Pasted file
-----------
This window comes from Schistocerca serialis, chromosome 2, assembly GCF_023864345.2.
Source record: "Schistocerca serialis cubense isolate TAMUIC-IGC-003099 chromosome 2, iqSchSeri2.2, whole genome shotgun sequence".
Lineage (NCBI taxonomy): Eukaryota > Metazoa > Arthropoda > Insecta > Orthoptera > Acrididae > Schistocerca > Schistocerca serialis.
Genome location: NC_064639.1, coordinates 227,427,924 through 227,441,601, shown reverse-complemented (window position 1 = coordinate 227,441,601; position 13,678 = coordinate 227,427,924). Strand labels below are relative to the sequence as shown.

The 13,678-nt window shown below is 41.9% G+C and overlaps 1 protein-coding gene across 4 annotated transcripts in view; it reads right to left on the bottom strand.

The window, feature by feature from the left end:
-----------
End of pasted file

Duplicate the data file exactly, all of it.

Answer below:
This window comes from Schistocerca serialis, chromosome 2, assembly GCF_023864345.2.
Source record: "Schistocerca serialis cubense isolate TAMUIC-IGC-003099 chromosome 2, iqSchSeri2.2, whole genome shotgun sequence".
Lineage (NCBI taxonomy): Eukaryota > Metazoa > Arthropoda > Insecta > Orthoptera > Acrididae > Schistocerca > Schistocerca serialis.
Genome location: NC_064639.1, coordinates 227,427,924 through 227,441,601, shown reverse-complemented (window position 1 = coordinate 227,441,601; position 13,678 = coordinate 227,427,924). Strand labels below are relative to the sequence as shown.

The 13,678-nt window shown below is 41.9% G+C and overlaps 1 protein-coding gene across 4 annotated transcripts in view; it reads right to left on the bottom strand.

The window, feature by feature from the left end: